Though the cars (compared with our Eastern ones) look as if they were made a century ago, and are quite uncomfortable, yet the ride was far from being irksome, on account of the all-pervading beauty and opulence of the country through which we passed, so far as a fine soil and natural scenery are concerned. We passed through the counties of Philadelphia, Chester, Lancaster, and a portion of Dauphin, and, through the whole distance, saw but a single spot that reminded us of our rocky New England. Arriving at 3 o'clock, we found at the depot,1 awaiting our coming, Dr. Rutherford, an old subscriber to the2 Liberator, and his sister-in-law, Agnes Crane, both of them true and faithful to the anti-slavery cause in the midst of a perverse and prejudiced people; and also several of our colored friends,3 with one of whom (Mr. Wolf, an intelligent and worthy man) Douglass went home, having previously engaged to do so; while I went with Dr. Rutherford, and received a cordial welcome from his estimable lady. The Court House had been obtained for us for Saturday and4 Sunday evenings. Hitherto, nearly all the anti-slavery lecturers have failed to gather any considerable number together; but, on this occasion, we had the room filled, some of the most respectable citizens being present. At an early period of the evening, before the services commenced, it was evident that mischief was brewing and an explosion would ultimately follow. I first addressed the meeting, and was listened to, not only without molestation, but with marked attention and respect, though my remarks were stringent, and my accusations severe. As soon, however, as Douglass rose to speak, the spirit of rowdyism began to show itself outside of the building, around the door and windows. It was the first time that a ‘nigger’ had attempted to address the people of Harrisburg in public, and it was regarded by the mob as an act of unparalleled audacity. They knew nothing at all of Douglass, except that he was a ‘nigger.’ They came equipped with rotten eggs and brickbats, firecrackers, and other missiles, and made use of them somewhat freely—breaking panes of glass, and soiling the clothes of some who were struck by the eggs. One of these bespattered my head and back somewhat freely. Of course there was a great deal of yelling and shouting, and of violent exclamation—such as, ‘Out with the damned nigger,’ etc., etc. The audience at first manifested considerable alarm, but I was enabled to obtain a silent hearing for a few moments, when I told the meeting that if this was a specimen of Harrisburg decorum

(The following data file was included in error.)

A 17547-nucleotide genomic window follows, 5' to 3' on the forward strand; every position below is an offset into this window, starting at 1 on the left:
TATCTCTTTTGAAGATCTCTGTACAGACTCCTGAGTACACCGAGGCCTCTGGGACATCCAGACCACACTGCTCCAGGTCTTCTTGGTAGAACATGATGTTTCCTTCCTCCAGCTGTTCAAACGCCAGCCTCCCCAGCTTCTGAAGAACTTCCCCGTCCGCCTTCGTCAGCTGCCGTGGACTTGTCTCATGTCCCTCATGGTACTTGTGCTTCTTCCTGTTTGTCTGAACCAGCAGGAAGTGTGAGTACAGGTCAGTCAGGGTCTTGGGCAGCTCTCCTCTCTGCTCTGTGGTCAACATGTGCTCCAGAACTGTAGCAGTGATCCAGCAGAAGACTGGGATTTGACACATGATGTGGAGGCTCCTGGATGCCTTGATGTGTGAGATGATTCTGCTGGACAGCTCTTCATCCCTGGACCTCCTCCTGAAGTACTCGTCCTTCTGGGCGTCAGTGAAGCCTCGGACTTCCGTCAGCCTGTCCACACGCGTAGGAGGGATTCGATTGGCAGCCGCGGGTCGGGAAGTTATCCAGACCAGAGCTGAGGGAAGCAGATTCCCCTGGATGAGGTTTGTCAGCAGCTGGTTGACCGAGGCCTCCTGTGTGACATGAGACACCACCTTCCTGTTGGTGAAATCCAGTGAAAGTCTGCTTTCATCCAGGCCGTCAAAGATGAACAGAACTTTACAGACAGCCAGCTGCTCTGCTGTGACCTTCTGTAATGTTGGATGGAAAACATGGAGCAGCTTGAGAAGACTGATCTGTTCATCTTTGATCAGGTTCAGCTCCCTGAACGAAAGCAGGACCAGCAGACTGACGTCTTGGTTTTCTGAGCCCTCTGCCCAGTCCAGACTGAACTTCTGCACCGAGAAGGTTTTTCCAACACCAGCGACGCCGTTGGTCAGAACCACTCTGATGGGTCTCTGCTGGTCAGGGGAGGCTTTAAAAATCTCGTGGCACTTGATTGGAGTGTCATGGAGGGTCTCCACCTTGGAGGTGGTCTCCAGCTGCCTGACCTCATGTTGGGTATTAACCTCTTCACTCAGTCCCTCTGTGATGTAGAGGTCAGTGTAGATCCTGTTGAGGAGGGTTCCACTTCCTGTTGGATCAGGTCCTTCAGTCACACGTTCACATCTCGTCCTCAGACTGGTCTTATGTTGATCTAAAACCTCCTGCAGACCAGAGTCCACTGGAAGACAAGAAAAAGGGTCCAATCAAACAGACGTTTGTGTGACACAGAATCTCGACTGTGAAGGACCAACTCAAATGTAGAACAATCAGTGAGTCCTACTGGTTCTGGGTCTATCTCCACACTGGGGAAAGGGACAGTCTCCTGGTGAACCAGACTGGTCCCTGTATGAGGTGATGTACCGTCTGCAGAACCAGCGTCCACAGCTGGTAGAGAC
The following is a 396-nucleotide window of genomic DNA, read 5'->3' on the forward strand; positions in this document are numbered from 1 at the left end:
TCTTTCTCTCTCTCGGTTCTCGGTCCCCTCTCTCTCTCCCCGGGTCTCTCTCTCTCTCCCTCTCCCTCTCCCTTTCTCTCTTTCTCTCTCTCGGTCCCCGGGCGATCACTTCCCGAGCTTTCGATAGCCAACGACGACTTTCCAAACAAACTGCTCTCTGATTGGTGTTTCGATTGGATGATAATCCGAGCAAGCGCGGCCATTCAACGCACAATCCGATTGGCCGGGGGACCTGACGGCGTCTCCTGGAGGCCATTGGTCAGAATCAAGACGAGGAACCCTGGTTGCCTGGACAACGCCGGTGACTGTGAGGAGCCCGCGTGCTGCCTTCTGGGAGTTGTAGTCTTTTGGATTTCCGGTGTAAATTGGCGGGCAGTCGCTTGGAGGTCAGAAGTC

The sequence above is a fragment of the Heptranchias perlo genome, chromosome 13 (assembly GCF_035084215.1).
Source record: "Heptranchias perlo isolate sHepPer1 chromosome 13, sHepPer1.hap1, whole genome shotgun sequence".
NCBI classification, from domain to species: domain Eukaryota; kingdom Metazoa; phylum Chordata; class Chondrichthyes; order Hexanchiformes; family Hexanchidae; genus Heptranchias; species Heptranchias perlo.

This text is part of:
Table of Contents:
Chapter 1 : re-formation and Reanimation.— 1841 .
Chapter 2 : the Irish address.— 1842 .
Chapter 3 : the covenant with death. — 1843 .
Chapter 4 : no union with slaveholders! — 1844 .
Chapter 5 : Texas .— 1845 .
Chapter 6 : third mission to England .— 1846 .
Chapter 7 : first Western tour.— 1847 .
Chapter 8 : the Anti-Sabbath Convention .— 1848 .
Chapter 9 : Father Mathew .— 1849 .
Chapter 10 : the Rynders Mob .— 1850 .
Chapter 11 : George Thompson , M. P.— 1851 .
Chapter 12 : Kossuth .— 1852 .
Chapter 13 : the Bible Convention.— 1853 .
Chapter 14 : the Nebraska Bill .— 1854 .
Chapter 15 : the Personal Liberty Law .— 1855 .
Chapter 16 : Fremont .— 1856 .
Chapter 17 : the disunion Convention.— 1857 .
Chapter 18 : the irrepressible Conflict.— 1858 .
Chapter 19 : John Brown .— 1859 .
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